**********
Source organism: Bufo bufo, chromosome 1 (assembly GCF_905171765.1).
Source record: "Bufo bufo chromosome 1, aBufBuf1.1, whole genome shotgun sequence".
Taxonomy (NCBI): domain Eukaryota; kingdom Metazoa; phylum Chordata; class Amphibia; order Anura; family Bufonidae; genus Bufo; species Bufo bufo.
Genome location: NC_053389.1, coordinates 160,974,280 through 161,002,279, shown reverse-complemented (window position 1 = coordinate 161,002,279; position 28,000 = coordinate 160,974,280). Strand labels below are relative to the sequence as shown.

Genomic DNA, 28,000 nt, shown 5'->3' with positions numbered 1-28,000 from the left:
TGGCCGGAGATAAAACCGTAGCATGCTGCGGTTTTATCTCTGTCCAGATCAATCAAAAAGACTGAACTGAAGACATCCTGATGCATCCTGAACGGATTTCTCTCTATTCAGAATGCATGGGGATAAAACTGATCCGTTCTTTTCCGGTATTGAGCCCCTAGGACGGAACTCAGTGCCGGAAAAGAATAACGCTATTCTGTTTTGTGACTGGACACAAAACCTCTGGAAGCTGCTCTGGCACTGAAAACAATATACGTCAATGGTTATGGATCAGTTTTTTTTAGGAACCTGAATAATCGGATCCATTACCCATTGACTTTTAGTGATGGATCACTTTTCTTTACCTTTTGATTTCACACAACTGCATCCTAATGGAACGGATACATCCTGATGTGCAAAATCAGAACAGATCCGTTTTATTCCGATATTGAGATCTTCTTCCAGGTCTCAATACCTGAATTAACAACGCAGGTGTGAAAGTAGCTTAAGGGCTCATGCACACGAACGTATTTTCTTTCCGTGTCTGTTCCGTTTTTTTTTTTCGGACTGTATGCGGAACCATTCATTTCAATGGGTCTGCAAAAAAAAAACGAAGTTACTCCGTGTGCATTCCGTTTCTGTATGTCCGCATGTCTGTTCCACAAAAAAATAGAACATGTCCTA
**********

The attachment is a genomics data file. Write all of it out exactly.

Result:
Source organism: Bufo bufo, chromosome 1 (assembly GCF_905171765.1).
Source record: "Bufo bufo chromosome 1, aBufBuf1.1, whole genome shotgun sequence".
Taxonomy (NCBI): domain Eukaryota; kingdom Metazoa; phylum Chordata; class Amphibia; order Anura; family Bufonidae; genus Bufo; species Bufo bufo.
Genome location: NC_053389.1, coordinates 160,974,280 through 161,002,279, shown reverse-complemented (window position 1 = coordinate 161,002,279; position 28,000 = coordinate 160,974,280). Strand labels below are relative to the sequence as shown.

Genomic DNA, 28,000 nt, shown 5'->3' with positions numbered 1-28,000 from the left:
TGGCCGGAGATAAAACCGTAGCATGCTGCGGTTTTATCTCTGTCCAGATCAATCAAAAAGACTGAACTGAAGACATCCTGATGCATCCTGAACGGATTTCTCTCTATTCAGAATGCATGGGGATAAAACTGATCCGTTCTTTTCCGGTATTGAGCCCCTAGGACGGAACTCAGTGCCGGAAAAGAATAACGCTATTCTGTTTTGTGACTGGACACAAAACCTCTGGAAGCTGCTCTGGCACTGAAAACAATATACGTCAATGGTTATGGATCAGTTTTTTTTAGGAACCTGAATAATCGGATCCATTACCCATTGACTTTTAGTGATGGATCACTTTTCTTTACCTTTTGATTTCACACAACTGCATCCTAATGGAACGGATACATCCTGATGTGCAAAATCAGAACAGATCCGTTTTATTCCGATATTGAGATCTTCTTCCAGGTCTCAATACCTGAATTAACAACGCAGGTGTGAAAGTAGCTTAAGGGCTCATGCACACGAACGTATTTTCTTTCCGTGTCTGTTCCGTTTTTTTTTTTCGGACTGTATGCGGAACCATTCATTTCAATGGGTCTGCAAAAAAAAAACGAAGTTACTCCGTGTGCATTCCGTTTCTGTATGTCCGCATGTCTGTTCCACAAAAAAATAGAACATGTCCTA